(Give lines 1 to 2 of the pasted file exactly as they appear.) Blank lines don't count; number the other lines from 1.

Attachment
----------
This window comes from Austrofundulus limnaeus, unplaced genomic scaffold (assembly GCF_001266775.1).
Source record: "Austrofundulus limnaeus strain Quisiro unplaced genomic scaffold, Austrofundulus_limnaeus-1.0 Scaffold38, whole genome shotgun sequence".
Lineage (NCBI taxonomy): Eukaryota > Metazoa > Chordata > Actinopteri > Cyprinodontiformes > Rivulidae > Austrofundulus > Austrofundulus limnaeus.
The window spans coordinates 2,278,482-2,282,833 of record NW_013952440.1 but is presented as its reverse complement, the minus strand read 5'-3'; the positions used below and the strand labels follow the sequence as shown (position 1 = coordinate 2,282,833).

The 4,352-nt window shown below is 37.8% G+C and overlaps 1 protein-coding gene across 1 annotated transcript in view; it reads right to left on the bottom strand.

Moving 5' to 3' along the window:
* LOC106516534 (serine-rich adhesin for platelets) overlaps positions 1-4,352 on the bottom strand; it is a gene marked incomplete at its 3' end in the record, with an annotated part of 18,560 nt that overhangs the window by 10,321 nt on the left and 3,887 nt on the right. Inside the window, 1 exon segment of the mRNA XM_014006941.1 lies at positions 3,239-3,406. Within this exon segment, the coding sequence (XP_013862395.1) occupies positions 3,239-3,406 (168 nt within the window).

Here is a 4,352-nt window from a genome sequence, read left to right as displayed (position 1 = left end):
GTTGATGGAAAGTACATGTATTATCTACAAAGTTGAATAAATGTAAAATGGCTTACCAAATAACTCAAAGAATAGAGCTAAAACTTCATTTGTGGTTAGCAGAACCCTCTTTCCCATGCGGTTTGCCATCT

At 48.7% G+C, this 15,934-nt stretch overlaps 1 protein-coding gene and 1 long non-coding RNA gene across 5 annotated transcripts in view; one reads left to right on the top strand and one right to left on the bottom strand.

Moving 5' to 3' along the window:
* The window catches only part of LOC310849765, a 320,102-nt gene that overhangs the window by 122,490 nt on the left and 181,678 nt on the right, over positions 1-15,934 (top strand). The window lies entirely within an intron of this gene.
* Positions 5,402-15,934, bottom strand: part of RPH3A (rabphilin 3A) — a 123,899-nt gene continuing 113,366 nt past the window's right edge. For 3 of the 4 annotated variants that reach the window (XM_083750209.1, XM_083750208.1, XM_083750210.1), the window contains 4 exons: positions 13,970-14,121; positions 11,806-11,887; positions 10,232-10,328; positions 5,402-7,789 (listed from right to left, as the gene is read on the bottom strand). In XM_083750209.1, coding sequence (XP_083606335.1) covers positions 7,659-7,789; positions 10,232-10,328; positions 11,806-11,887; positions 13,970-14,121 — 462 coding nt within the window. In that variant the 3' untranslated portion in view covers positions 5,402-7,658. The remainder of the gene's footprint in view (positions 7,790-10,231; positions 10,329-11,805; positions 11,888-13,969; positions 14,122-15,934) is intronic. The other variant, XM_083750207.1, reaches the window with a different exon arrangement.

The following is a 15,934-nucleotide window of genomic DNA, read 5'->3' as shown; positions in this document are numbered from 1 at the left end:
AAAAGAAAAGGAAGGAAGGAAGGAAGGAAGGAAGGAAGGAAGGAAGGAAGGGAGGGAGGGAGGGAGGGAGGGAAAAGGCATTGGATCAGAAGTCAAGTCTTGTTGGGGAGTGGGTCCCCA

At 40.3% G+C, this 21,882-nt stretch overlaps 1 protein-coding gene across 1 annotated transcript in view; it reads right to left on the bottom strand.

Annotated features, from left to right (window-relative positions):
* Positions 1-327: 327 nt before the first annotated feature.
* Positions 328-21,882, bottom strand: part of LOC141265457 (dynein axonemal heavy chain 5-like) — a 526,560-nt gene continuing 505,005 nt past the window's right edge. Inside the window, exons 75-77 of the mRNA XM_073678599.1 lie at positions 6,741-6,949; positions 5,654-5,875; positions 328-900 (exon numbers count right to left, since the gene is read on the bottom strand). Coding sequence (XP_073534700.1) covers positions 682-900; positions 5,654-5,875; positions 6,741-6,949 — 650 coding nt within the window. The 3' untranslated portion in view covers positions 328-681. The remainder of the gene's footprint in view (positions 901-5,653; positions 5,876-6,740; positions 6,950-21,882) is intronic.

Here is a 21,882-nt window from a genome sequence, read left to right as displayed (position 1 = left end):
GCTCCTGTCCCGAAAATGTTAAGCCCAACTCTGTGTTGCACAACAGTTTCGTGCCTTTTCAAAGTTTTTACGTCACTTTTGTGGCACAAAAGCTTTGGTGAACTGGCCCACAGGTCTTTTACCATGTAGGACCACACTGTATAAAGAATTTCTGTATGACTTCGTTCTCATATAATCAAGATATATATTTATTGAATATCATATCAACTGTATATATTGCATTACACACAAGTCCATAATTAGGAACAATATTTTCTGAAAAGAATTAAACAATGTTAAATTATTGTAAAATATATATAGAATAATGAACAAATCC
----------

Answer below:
This window comes from Austrofundulus limnaeus, unplaced genomic scaffold (assembly GCF_001266775.1).
Source record: "Austrofundulus limnaeus strain Quisiro unplaced genomic scaffold, Austrofundulus_limnaeus-1.0 Scaffold38, whole genome shotgun sequence".